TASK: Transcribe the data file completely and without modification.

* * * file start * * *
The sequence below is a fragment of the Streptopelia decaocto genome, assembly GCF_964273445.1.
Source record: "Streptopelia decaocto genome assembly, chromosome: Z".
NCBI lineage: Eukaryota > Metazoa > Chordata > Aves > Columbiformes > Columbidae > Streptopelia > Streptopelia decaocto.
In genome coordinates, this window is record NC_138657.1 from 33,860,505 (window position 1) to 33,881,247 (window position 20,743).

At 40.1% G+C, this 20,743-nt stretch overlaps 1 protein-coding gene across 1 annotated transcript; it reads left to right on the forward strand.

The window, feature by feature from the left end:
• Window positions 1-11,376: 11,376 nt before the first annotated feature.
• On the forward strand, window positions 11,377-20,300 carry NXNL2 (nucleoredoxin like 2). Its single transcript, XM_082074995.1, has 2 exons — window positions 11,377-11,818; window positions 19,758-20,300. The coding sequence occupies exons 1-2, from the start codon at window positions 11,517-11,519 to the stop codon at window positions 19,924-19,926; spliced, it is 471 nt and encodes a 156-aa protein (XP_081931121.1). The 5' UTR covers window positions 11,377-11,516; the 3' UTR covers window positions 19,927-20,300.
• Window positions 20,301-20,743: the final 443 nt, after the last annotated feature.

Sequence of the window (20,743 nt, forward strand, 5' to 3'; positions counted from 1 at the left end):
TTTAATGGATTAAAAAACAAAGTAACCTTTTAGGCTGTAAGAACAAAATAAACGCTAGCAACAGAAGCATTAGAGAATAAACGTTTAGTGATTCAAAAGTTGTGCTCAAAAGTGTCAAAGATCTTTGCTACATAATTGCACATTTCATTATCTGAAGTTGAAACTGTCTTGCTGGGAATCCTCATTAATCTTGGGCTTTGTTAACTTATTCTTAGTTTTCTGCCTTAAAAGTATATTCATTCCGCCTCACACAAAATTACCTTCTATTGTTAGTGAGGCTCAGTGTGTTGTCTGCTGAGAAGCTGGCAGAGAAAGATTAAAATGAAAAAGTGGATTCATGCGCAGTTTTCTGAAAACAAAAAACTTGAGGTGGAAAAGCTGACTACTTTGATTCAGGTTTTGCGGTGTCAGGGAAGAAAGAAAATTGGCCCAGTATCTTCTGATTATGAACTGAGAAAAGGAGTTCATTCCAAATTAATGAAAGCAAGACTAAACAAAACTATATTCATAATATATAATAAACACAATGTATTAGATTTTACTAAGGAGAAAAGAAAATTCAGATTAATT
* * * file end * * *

The sequence below is a fragment of the Streptopelia decaocto genome, assembly GCF_964273445.1.
Source record: "Streptopelia decaocto genome assembly, chromosome: Z".
NCBI lineage: Eukaryota > Metazoa > Chordata > Aves > Columbiformes > Columbidae > Streptopelia > Streptopelia decaocto.
In genome coordinates, this window is record NC_138657.1 from 33,860,505 (window position 1) to 33,881,247 (window position 20,743).

At 40.1% G+C, this 20,743-nt stretch overlaps 1 protein-coding gene across 1 annotated transcript; it reads left to right on the forward strand.

The window, feature by feature from the left end:
• Window positions 1-11,376: 11,376 nt before the first annotated feature.
• On the forward strand, window positions 11,377-20,300 carry NXNL2 (nucleoredoxin like 2). Its single transcript, XM_082074995.1, has 2 exons — window positions 11,377-11,818; window positions 19,758-20,300. The coding sequence occupies exons 1-2, from the start codon at window positions 11,517-11,519 to the stop codon at window positions 19,924-19,926; spliced, it is 471 nt and encodes a 156-aa protein (XP_081931121.1). The 5' UTR covers window positions 11,377-11,516; the 3' UTR covers window positions 19,927-20,300.
• Window positions 20,301-20,743: the final 443 nt, after the last annotated feature.

Sequence of the window (20,743 nt, forward strand, 5' to 3'; positions counted from 1 at the left end):
TTTAATGGATTAAAAAACAAAGTAACCTTTTAGGCTGTAAGAACAAAATAAACGCTAGCAACAGAAGCATTAGAGAATAAACGTTTAGTGATTCAAAAGTTGTGCTCAAAAGTGTCAAAGATCTTTGCTACATAATTGCACATTTCATTATCTGAAGTTGAAACTGTCTTGCTGGGAATCCTCATTAATCTTGGGCTTTGTTAACTTATTCTTAGTTTTCTGCCTTAAAAGTATATTCATTCCGCCTCACACAAAATTACCTTCTATTGTTAGTGAGGCTCAGTGTGTTGTCTGCTGAGAAGCTGGCAGAGAAAGATTAAAATGAAAAAGTGGATTCATGCGCAGTTTTCTGAAAACAAAAAACTTGAGGTGGAAAAGCTGACTACTTTGATTCAGGTTTTGCGGTGTCAGGGAAGAAAGAAAATTGGCCCAGTATCTTCTGATTATGAACTGAGAAAAGGAGTTCATTCCAAATTAATGAAAGCAAGACTAAACAAAACTATATTCATAATATATAATAAACACAATGTATTAGATTTTACTAAGGAGAAAAGAAAATTCAGATTAATT